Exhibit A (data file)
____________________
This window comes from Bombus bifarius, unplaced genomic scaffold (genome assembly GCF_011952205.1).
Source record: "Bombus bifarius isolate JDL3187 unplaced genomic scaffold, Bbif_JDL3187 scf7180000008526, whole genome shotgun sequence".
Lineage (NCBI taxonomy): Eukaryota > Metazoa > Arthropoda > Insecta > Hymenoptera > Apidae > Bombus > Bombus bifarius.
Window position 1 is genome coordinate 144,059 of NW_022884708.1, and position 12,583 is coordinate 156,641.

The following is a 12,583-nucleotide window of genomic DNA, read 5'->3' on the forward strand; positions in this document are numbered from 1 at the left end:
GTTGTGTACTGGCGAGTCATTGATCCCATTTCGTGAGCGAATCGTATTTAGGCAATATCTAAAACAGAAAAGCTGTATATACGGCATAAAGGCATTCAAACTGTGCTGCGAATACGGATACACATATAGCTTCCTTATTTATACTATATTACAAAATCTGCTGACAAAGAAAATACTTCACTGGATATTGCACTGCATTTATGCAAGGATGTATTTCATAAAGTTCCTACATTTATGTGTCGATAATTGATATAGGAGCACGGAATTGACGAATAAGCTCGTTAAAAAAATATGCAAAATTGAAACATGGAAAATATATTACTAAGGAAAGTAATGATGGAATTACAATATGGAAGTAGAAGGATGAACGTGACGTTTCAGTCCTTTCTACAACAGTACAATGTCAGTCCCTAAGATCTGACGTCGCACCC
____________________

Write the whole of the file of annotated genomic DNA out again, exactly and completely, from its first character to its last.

This window comes from Bombus bifarius, unplaced genomic scaffold (genome assembly GCF_011952205.1).
Source record: "Bombus bifarius isolate JDL3187 unplaced genomic scaffold, Bbif_JDL3187 scf7180000008526, whole genome shotgun sequence".
Lineage (NCBI taxonomy): Eukaryota > Metazoa > Arthropoda > Insecta > Hymenoptera > Apidae > Bombus > Bombus bifarius.
Window position 1 is genome coordinate 144,059 of NW_022884708.1, and position 12,583 is coordinate 156,641.

The following is a 12,583-nucleotide window of genomic DNA, read 5'->3' on the forward strand; positions in this document are numbered from 1 at the left end:
GTTGTGTACTGGCGAGTCATTGATCCCATTTCGTGAGCGAATCGTATTTAGGCAATATCTAAAACAGAAAAGCTGTATATACGGCATAAAGGCATTCAAACTGTGCTGCGAATACGGATACACATATAGCTTCCTTATTTATACTATATTACAAAATCTGCTGACAAAGAAAATACTTCACTGGATATTGCACTGCATTTATGCAAGGATGTATTTCATAAAGTTCCTACATTTATGTGTCGATAATTGATATAGGAGCACGGAATTGACGAATAAGCTCGTTAAAAAAATATGCAAAATTGAAACATGGAAAATATATTACTAAGGAAAGTAATGATGGAATTACAATATGGAAGTAGAAGGATGAACGTGACGTTTCAGTCCTTTCTACAACAGTACAATGTCAGTCCCTAAGATCTGACGTCGCACCC